World Health Organization issues guidance on tobacco product regulation

World Health Organization issues guidance on tobacco product regulation
Tobacco kills over seven million people ever year

The World Health Organization (WHO) has launched new guidance on the role tobacco product regulation can play to reduce tobacco demand, save lives and raise revenues for health services.

The new guide, Tobacco product regulation: Building laboratory testing capacity’ and a collection of country approaches to regulation menthol was presented in the publication ‘Case studies for regulatory approaches to tobacco products – Menthol in tobacco products’ and launched at the 2018 World Conference on Tobacco or Health in Cape Town, South Africa.

Tobacco kills over seven million people ever year, and many countries have developed advanced policies to reduce demand for the product.

However, governments can do much more to implement regulations to control tobacco use, especially by exploiting tobacco product regulation.

An under-utilised tool

Dr Douglas Bettcher, the WHO’s director of the Department for the Prevention and Control of Noncommunicable Diseases (NCDs), says: “Tobacco product regulation is an under-utilised tool which has a critical role to play in reducing tobacco use.

“The tobacco industry has enjoyed years of little or no regulation, mainly due to the complexity of tobacco product regulation and lack of appropriate guidance in this area.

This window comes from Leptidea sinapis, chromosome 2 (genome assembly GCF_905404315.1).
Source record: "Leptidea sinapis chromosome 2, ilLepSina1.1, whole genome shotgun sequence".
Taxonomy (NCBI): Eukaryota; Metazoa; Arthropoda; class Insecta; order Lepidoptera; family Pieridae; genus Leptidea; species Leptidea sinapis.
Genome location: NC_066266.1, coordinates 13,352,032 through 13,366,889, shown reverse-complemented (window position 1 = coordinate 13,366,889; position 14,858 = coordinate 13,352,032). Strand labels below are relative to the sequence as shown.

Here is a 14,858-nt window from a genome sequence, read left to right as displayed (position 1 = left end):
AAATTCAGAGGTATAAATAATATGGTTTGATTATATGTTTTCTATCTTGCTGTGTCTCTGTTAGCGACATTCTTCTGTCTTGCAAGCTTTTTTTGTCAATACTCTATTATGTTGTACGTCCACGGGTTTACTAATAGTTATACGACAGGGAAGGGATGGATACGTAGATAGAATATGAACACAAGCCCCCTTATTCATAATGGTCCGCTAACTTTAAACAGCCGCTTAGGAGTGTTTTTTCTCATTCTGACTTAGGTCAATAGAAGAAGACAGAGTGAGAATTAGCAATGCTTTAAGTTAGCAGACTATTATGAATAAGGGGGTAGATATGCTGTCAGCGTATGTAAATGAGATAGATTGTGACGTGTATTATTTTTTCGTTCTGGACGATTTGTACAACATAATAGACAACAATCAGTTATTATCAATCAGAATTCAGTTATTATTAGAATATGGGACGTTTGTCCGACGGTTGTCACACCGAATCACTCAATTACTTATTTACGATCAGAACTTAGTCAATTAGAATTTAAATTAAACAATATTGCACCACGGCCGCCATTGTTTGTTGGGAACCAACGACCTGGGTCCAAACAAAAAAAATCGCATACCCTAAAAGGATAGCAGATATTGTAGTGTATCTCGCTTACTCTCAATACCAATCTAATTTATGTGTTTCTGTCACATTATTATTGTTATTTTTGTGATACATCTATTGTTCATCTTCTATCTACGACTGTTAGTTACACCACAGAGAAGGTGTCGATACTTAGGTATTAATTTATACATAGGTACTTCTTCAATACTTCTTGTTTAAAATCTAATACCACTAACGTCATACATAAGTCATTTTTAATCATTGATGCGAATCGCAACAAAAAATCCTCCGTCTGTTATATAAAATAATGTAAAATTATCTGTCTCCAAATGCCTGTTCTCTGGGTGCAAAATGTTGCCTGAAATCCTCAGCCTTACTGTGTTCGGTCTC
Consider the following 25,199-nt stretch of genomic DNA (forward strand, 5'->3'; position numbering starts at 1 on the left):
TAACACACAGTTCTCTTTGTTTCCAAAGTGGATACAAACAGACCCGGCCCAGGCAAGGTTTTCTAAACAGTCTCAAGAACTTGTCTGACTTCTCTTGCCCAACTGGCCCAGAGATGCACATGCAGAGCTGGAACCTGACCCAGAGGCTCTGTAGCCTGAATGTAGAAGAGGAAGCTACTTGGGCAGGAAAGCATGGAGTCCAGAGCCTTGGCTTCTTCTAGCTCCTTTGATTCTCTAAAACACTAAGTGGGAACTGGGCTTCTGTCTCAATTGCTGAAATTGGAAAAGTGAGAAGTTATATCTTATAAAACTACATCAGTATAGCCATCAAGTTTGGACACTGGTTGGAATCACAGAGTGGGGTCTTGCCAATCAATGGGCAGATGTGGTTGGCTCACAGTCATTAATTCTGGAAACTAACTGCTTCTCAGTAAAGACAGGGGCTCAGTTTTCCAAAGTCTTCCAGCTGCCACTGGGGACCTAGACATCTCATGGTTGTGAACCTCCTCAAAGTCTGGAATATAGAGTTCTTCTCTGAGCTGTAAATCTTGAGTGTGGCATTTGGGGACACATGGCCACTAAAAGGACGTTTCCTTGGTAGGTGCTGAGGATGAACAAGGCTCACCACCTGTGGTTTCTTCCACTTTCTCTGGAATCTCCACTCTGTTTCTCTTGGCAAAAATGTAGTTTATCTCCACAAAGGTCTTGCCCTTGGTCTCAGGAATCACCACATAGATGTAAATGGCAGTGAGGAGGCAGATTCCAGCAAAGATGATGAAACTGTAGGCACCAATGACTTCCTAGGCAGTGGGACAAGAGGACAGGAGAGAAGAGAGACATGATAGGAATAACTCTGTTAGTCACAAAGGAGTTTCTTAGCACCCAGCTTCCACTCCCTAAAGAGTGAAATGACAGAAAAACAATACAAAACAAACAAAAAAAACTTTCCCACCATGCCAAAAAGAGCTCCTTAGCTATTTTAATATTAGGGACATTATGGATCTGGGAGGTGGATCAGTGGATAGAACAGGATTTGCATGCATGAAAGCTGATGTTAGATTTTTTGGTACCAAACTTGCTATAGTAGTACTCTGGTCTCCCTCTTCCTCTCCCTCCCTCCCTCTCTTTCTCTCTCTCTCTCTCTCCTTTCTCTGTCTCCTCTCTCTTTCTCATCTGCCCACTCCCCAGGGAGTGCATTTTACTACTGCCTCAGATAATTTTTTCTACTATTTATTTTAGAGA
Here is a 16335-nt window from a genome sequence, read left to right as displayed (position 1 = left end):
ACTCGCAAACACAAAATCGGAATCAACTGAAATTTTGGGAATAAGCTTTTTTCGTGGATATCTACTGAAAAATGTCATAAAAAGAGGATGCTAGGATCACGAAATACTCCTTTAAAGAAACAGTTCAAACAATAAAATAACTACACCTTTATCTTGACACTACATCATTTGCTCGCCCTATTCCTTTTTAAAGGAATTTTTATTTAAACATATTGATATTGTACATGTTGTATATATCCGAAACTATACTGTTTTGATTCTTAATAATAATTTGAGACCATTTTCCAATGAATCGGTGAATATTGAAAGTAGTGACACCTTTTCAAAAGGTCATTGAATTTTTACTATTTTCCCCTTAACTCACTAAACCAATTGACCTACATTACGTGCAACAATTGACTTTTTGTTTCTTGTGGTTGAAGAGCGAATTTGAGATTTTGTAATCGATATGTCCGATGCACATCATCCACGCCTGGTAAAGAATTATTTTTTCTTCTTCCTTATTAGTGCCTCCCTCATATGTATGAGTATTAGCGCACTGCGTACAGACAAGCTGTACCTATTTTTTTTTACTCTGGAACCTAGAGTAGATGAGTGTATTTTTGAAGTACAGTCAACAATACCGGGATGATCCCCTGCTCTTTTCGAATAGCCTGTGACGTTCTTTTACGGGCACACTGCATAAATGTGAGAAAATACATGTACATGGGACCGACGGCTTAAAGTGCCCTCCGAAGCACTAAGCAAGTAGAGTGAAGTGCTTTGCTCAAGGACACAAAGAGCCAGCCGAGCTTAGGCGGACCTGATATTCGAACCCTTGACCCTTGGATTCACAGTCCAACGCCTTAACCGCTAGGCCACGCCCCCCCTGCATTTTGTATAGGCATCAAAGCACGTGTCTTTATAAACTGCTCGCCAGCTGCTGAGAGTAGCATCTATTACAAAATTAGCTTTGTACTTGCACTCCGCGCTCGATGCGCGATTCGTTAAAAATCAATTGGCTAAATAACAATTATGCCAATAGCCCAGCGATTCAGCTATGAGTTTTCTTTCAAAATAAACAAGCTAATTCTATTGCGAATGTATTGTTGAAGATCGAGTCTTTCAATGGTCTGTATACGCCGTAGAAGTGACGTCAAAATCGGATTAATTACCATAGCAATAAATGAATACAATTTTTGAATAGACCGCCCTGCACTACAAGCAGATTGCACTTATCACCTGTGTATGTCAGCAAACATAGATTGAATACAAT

“These new tools provide a useful resource to countries to either introduce or improve existing tobacco product regulation provisions and end the tobacco industry ‘reign’.”

Bettcher adds: “Only a handful of countries currently regulate the contents, design features and emissions of tobacco products.

“This means that tobacco products are one of the few openly available consumer products that are virtually unregulated” along these lines.

Translating science into regulation

Due to the highly technical nature of these policy interventions as well as the difficulties in translating science into regulation, most countries hesitate to implement policies, explains Dr Vinayak Prasad, leader of the WHO’s Tobacco Free Initiative.

He adds: “Failure to regulate represents a missed opportunity as tobacco product regulation, in the context of comprehensive control, is a valuable tool that complements other tried and tested tobacco control interventions such as raising taxes and ensuring smoke-free environments.”

The tobacco product regulation guide

‘Tobacco product regulation: Building laboratory testing capacity’ provides practical approaches to implementing tobacco testing. Such guidance is relevant to a wide range of countries in numerous settings, including those with inadequate resources to establish a testing facility.

This laboratory guide is a useful resource for countries and provides regulators and policymakers with comprehensible information on how to test tobacco products, what products to test, and how to use testing data in a meaningful way to support regulation.

Source: World Health Organization 

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